The discovery of antibiotics to treat bacterial infections has had a dramatic and positive impact on human health. However shortly after the introduction of new antibiotics, resistance often develops. The emergence and spread of antibiotic resistant bacteria is considered a worldwide health emergency. In addition to a public health threat, antibiotic resistant bacteria also place a significant financial burden on the health care system. It is clear new methods to target antibiotic resistance are seriously needed. The bacterial cell envelope is essential for cell viability and is the target of many of the most commonly used antibiotics including ?-lactam antibiotics like penicillin. These are general broad-spectrum antibiotics that target peptidoglycan biosynthesis by inhibiting the transpeptidase activity of penicillin binding proteins. Our long-term goal is to understand the mechanism by which ?-lactams are sensed by Gram- positive bacteria. Organisms in the Bacillus cereus group including Bacillus thuringiensis and Bacillus anthracis are highly resistant to ?-lactam antibiotics. This resistance is dependent upon the Extra- Cytoplasmic Function (ECF) ? factor ?P, which we have found is specifically activated by a subset of ?- lactam antibiotics. ECF ? factors represent an important class of signal transduction systems which compared to other regulatory systems are relatively poorly understood. We have found that ?P is activated upon the sequential proteolytic destruction of the anti-? factor RsiP. Our data indicate that BT3488 a penicillin binding protein is required for site-1 cleavage of RsiP. These findings raise several important questions: How are ?-lactam antibiotics sensed by the cell? What factors are required for activating ?P in response to ?-lactam antibiotics? Here we propose to 1) Determine the role of BT3488 and RsiP in sensing ?-lactams and controlling ?P activation and 2) Identify additional factors required for ?P activation.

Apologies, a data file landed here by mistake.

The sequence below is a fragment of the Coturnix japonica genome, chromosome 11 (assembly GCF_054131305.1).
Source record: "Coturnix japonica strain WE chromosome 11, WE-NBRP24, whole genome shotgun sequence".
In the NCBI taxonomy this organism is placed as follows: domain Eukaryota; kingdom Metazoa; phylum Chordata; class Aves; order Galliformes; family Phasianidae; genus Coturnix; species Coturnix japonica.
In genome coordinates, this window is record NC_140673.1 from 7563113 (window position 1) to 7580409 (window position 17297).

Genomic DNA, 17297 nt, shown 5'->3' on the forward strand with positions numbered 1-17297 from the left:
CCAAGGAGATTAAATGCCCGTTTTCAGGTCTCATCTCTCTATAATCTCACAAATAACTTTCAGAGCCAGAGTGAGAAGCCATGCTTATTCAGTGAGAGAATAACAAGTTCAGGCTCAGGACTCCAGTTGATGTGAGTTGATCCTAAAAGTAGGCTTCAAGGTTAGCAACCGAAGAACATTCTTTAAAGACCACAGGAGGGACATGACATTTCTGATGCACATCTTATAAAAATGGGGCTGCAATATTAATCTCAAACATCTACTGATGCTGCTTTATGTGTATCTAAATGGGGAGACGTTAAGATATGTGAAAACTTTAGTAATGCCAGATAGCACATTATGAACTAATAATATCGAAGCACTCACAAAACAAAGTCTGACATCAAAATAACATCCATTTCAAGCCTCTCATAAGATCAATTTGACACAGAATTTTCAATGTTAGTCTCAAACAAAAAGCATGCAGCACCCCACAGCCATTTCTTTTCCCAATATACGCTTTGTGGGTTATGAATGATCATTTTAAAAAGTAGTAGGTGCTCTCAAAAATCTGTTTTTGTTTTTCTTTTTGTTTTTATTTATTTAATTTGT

?-lactam antibiotics like penicillin are general broad-spectrum antibiotics that target peptidoglycan biosynthesis in many clinically significant bacteria. Bacterial resistance to ?-lactam antibiotics is a significant health threat. Our studies will lead to a greater understanding of how bacteria sense and respond to ?-lactam antibiotics which may lead to better ways to control the spread of antibiotic resistant bacteria.